Lessons Learnt from England's Defeat in Australia

Freddie WildeContributor IJanuary 12, 2014

MELBOURNE, AUSTRALIA - JANUARY 12:  Michael Clarke congratulates Aaron Finch of Australia after he scored 100 runs during game one of the one day international series between Australia and England at Melbourne Cricket Ground on January 12, 2014 in Melbourne, Australia.  (Photo by Darrian Traynor/Getty Images)
Darrian Traynor/Getty Images

Another format, another defeat. 

England probably hoped that a change of personnel on both sides and a change in format would have brought some joy to their winless tour of Australia. However, they were to be mistaken, as an Aaron Finch century saw Australia cruise past England's under-par total and take the tourists to a comfortable six-wicket victory. 


England Lack Power at the Top

This match was lost by England with the bat, as they set an under-par total that they were then unable to defend having picked a batting-heavy team. 

England's biggest deficiency, as has historically been the case, was a lack of power at the top of the order, which saw England's lower and middle order playing catch-up to set a competitive total. The power of Finch and David Warner opening the batting for Australia was starkly contrasted by the earlier efforts of Alastair Cook, Ian Bell and Joe Root, all of whom failed to impose themselves, and from the moment England were 22-2, they were behind in the game and never came back.


The Balance Of England's Side Is Wrong

The team England picked meant they were relying on Joe Root and Ravi Bopara to combine together to bowl 10 overs. As soon as that selection was made, they were actually going to have to score more than par batting first if they were to be genuinely competitive. 

MELBOURNE, AUSTRALIA - JANUARY 12:  Ravi Bopara, Jos Buttler and Eoin Morgan of England appeal to the umpire during game one of the one day international series between Australia and England at Melbourne Cricket Ground on January 12, 2014 in Melbourne, Au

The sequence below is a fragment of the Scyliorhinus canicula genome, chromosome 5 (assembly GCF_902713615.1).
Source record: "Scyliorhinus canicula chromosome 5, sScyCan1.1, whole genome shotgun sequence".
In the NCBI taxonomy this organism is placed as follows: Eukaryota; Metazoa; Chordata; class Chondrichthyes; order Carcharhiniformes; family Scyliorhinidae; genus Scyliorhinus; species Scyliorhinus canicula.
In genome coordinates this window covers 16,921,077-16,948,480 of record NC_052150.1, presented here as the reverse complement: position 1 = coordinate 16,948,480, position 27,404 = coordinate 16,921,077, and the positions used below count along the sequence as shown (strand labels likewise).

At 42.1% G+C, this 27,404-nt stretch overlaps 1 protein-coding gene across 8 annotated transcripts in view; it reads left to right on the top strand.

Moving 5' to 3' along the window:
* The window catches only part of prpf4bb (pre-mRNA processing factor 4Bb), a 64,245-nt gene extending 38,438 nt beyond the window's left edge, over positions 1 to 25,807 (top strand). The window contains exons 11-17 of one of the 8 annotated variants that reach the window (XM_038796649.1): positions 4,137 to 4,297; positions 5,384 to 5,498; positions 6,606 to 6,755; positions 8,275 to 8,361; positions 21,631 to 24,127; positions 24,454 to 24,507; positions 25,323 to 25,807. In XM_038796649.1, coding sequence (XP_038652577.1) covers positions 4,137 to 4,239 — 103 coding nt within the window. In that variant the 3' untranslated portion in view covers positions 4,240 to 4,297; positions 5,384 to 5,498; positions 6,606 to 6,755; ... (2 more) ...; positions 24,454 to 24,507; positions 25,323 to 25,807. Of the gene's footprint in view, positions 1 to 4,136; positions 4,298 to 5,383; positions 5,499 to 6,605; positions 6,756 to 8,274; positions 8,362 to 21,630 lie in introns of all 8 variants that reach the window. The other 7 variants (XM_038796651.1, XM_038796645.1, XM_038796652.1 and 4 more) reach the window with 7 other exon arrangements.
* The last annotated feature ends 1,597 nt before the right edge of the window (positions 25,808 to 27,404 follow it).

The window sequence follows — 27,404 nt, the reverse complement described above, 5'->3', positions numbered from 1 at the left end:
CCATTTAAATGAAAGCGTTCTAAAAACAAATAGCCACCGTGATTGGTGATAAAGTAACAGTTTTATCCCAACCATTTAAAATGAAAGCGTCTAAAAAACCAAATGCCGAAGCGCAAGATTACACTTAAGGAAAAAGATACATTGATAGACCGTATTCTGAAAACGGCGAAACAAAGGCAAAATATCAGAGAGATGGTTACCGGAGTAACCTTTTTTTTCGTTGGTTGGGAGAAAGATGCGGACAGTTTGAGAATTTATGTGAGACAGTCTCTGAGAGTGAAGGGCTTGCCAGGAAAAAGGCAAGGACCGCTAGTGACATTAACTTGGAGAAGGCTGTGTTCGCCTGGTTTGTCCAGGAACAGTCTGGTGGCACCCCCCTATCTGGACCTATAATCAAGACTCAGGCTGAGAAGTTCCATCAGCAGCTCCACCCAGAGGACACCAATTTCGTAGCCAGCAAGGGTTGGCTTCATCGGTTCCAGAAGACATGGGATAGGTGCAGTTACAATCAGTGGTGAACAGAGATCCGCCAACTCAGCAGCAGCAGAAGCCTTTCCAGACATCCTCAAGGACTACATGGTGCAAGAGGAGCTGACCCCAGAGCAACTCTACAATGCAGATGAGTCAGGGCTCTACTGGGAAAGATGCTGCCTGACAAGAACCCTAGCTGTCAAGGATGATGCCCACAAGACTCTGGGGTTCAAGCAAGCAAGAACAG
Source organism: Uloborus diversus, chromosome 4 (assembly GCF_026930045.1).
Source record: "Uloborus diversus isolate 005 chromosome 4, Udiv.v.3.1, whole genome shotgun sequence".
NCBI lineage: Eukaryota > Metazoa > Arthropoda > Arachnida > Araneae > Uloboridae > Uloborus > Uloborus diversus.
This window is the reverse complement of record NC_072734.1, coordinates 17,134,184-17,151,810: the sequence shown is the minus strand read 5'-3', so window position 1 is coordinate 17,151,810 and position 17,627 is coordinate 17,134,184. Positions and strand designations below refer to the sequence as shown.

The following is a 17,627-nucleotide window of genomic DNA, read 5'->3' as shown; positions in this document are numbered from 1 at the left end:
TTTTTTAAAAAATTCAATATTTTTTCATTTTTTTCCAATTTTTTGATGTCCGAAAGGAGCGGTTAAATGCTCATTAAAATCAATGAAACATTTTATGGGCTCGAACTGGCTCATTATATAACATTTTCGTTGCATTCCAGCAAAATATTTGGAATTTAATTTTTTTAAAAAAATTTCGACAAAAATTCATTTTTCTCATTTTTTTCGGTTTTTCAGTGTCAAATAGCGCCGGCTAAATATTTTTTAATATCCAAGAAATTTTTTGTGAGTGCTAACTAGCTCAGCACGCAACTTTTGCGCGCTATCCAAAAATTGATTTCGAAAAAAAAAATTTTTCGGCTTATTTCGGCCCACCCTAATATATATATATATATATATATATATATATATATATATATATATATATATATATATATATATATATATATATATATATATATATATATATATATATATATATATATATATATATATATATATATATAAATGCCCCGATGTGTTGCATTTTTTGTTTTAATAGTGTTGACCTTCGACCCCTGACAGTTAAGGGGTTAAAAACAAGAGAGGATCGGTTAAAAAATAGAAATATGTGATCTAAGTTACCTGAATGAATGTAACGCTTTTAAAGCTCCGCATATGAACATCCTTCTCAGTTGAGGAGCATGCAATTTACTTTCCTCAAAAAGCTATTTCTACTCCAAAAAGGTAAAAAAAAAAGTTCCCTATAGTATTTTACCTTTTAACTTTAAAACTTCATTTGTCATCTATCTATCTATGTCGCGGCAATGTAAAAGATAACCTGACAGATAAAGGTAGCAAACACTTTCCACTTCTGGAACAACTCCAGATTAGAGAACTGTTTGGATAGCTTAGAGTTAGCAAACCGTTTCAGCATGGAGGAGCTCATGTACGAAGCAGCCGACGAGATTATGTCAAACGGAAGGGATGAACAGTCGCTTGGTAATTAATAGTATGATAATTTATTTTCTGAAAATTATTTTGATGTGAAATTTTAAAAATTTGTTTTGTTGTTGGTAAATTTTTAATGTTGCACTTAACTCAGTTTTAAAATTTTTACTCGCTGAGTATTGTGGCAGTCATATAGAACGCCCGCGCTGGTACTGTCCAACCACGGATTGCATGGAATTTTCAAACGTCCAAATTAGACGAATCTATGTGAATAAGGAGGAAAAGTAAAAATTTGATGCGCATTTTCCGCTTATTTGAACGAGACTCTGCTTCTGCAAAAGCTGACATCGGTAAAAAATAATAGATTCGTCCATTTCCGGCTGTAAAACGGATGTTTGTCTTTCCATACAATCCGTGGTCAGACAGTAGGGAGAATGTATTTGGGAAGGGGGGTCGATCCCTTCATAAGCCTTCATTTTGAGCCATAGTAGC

Darrian Traynor/Getty Images

Their chances of doing so were considerably reduced by the balance of their batting order, with Eoin Morgan coming in at five, Ravi Bopara at six, Ben Stokes at seven and Jos Buttler at eight, all the power hitters were too far down the order to carry England to and beyond a big total. 

The most frustrating thing about this from an England perspective is that this is not an issue of England not having the firepower; it's an issue of not utilising it. Morgan, Bopara, Stokes and Buttler are all batting too low in this England side, and until they are given more responsibility, it'll remain unlikely to see England recording enormous totals.


Bresnan's Struggles Continue

Tim Bresnan has been a key performer for England in all formats for a number of years now. However, long picked on intangibles such as pressurising, tireless bowling, he is now failing to both pressurise and bowl long spells, and his stock is radically diminishing as a result. His batting that has long helped him maintain his spot in the side has steadily declined, and although he didn't bat today, his bowling again failed to impress, and there's a chance this one-day series could be his last opportunity to prolong his international career. 


Reasons to Be Cheerful

England got their tactics wrong with the bat, and their intensity in the field was poor. However, in amongst a generally bad performance, the innings of Gary Ballance, 79 off 96, and the bowling of Chris Jordan suggested promise. Jordan was unlucky to go wicketless, as he bowled a probing line at good pace, while Ballance was busy between the wickets, striking just six boundaries but running 44 singles. 


Australia Did What They Had to Do

Finch was awesome, as too was Warner. Australia's 167 run opening partnership killed the run-chase stone-dead. Their bowlers bowled accurately and economically, not exceptionally or brilliantly, but they did enough. They fielded with intensity and caught well. England made it easy for Michael Clarke's men, and Michael Clarke's men merely did what they had to do.